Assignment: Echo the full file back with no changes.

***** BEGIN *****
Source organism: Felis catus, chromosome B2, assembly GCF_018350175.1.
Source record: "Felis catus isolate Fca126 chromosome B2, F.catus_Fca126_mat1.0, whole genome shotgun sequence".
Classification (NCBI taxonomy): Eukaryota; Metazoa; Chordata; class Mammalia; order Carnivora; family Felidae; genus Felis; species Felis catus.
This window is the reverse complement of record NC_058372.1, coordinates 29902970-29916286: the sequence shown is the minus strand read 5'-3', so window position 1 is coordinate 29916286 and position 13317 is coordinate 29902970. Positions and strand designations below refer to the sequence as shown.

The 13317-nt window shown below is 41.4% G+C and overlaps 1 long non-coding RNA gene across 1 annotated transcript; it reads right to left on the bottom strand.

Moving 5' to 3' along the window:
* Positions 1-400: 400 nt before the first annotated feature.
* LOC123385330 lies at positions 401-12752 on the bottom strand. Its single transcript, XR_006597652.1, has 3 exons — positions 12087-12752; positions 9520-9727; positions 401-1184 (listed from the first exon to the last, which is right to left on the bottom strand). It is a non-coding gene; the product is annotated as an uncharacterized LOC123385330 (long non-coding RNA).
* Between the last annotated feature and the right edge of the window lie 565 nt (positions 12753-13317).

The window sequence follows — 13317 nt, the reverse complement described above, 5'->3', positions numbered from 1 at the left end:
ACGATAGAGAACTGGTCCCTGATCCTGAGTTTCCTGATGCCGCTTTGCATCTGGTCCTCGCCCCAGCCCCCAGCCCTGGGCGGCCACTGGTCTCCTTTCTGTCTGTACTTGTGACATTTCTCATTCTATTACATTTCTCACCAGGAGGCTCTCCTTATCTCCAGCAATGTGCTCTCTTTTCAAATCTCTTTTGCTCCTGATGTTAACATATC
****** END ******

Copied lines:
Source organism: Felis catus, chromosome B2, assembly GCF_018350175.1.
Source record: "Felis catus isolate Fca126 chromosome B2, F.catus_Fca126_mat1.0, whole genome shotgun sequence".
Classification (NCBI taxonomy): Eukaryota; Metazoa; Chordata; class Mammalia; order Carnivora; family Felidae; genus Felis; species Felis catus.
This window is the reverse complement of record NC_058372.1, coordinates 29902970-29916286: the sequence shown is the minus strand read 5'-3', so window position 1 is coordinate 29916286 and position 13317 is coordinate 29902970. Positions and strand designations below refer to the sequence as shown.

The 13317-nt window shown below is 41.4% G+C and overlaps 1 long non-coding RNA gene across 1 annotated transcript; it reads right to left on the bottom strand.

Moving 5' to 3' along the window:
* Positions 1-400: 400 nt before the first annotated feature.
* LOC123385330 lies at positions 401-12752 on the bottom strand. Its single transcript, XR_006597652.1, has 3 exons — positions 12087-12752; positions 9520-9727; positions 401-1184 (listed from the first exon to the last, which is right to left on the bottom strand). It is a non-coding gene; the product is annotated as an uncharacterized LOC123385330 (long non-coding RNA).
* Between the last annotated feature and the right edge of the window lie 565 nt (positions 12753-13317).

The window sequence follows — 13317 nt, the reverse complement described above, 5'->3', positions numbered from 1 at the left end:
ACGATAGAGAACTGGTCCCTGATCCTGAGTTTCCTGATGCCGCTTTGCATCTGGTCCTCGCCCCAGCCCCCAGCCCTGGGCGGCCACTGGTCTCCTTTCTGTCTGTACTTGTGACATTTCTCATTCTATTACATTTCTCACCAGGAGGCTCTCCTTATCTCCAGCAATGTGCTCTCTTTTCAAATCTCTTTTGCTCCTGATGTTAACATATC